Beginning Your AM Journey: One Part to Begin the Path
Identifying the right part to begin your AM path can demonstrate and validate the AM workflow, provide a benchmark for future work and more.
I can’t believe I am writing this column given what I wrote last month. In case you missed it, I argued that reproducing an existing part “as is” with additive manufacturing (AM) generates very little upside. Rather, it will invariably cost you more to get the same performance out of AM, a tough sell to any boss. Granted, such a process substitution, or direct part substitution as it is often called in the AM community, may be give you a speed advantage, but if you can’t convert that into a lead-time advantage of some sort, then the schedule benefit is moot as you’ve already designed, analyzed, tested, and produced the part. There is no upside to shortening the product development cycle for a part that already exists! Nonetheless, this is often where established firms start their AM journey, and I wanted to provide some guidance if/when you are forced to do the same.
Most frequently used criteria for picking parts for AM based on a recent review of a dozen AM part filtering/screening methods. Photo Credit: Tim Simpson and Jen Bracken, Penn State
Based on a recent review of a dozen methods for picking parts for AM, it turns out that the most common criterion for selecting parts for AM is part complexity, specifically, geometric features that make it difficult or challenging to fabricate a part via conventional means. This should come as no surprise as the complex molds and tooling, multiple set-ups and fixtures, complicated cores and patterns, etc. will drive costs up and make the part expensive to provide using “traditional” methods. Given the potential to make more complex features more easily with AM means this is often a good place to start looking, but it by no means guarantees success. More complex geometries often translates into more support structures and post-processing when working with metal AM processes, and this drives costs up even further.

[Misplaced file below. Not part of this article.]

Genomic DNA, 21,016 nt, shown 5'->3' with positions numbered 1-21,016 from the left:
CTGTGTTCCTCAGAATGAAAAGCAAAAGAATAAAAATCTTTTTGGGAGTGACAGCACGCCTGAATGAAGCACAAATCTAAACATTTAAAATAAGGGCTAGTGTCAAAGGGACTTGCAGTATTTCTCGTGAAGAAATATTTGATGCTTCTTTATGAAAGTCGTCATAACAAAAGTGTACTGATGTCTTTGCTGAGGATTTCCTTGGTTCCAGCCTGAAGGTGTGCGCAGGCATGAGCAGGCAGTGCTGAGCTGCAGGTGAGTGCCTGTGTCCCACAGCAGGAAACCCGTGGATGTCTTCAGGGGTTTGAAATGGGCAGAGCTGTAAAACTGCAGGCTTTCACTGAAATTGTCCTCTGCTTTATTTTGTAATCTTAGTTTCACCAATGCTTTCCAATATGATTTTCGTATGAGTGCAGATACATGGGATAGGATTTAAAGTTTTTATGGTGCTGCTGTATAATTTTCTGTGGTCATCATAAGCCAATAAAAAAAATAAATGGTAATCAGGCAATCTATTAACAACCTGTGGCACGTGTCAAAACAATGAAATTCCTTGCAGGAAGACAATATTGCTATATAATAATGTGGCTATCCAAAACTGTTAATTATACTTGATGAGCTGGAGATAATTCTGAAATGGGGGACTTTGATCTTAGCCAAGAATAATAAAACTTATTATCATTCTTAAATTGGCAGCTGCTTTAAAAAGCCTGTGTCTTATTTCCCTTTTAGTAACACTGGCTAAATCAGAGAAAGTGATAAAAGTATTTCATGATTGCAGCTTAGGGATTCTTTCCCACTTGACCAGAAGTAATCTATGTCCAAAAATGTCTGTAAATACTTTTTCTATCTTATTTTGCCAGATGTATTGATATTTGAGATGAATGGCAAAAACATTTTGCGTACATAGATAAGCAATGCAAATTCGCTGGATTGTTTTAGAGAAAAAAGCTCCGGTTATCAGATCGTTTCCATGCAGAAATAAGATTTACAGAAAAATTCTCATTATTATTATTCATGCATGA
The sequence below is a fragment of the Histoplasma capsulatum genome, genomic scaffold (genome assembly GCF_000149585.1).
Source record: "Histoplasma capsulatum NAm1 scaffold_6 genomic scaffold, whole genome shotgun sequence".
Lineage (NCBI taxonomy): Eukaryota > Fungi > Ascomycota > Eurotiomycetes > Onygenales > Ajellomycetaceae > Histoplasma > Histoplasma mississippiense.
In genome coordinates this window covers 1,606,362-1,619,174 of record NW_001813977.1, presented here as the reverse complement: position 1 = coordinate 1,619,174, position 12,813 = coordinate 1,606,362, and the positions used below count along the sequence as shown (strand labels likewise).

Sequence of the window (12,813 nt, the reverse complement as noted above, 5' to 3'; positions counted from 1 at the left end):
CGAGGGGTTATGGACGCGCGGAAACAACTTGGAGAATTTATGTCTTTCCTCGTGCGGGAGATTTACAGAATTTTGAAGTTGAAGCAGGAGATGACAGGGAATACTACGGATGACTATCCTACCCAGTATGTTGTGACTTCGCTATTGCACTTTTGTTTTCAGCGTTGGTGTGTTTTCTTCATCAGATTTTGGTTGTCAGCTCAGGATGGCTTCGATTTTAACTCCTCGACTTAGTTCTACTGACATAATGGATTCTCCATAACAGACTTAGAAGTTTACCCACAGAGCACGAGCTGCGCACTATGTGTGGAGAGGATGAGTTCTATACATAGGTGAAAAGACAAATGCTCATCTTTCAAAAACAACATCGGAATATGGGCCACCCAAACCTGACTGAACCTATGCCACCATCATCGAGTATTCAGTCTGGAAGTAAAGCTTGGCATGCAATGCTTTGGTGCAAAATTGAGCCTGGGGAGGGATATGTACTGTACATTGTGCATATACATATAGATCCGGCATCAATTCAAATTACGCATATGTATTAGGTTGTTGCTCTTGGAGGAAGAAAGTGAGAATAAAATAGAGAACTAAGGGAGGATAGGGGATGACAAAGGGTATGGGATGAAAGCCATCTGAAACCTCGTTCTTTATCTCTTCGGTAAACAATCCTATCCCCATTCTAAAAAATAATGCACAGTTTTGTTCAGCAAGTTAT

While complexity does not guarantee a good part for AM, I will say that the converse is always true. If the part is relatively simple, easy to produce by other means, requires few set-ups, and does not need any specialized tooling or fixturing, then you automatically know that it is NOT a good part for AM. You will not be able to make it cheaper with AM, and you will never beat the price of standardized and common-off-the-shelf components, metal or plastic, with AM given the technology available today. Granted, cost isn’t the only driver to consider, and sometimes learning or validating the AM workflow is worth the investment.
The next thing to keep in mind is that AM still remains limited in terms of (1) the commercially available materials that can be processed with AM and (2) the size of the parts that can be made by AM machines in the market. So, not surprisingly, material and part size are the second two most frequently used criteria when picking parts for AM.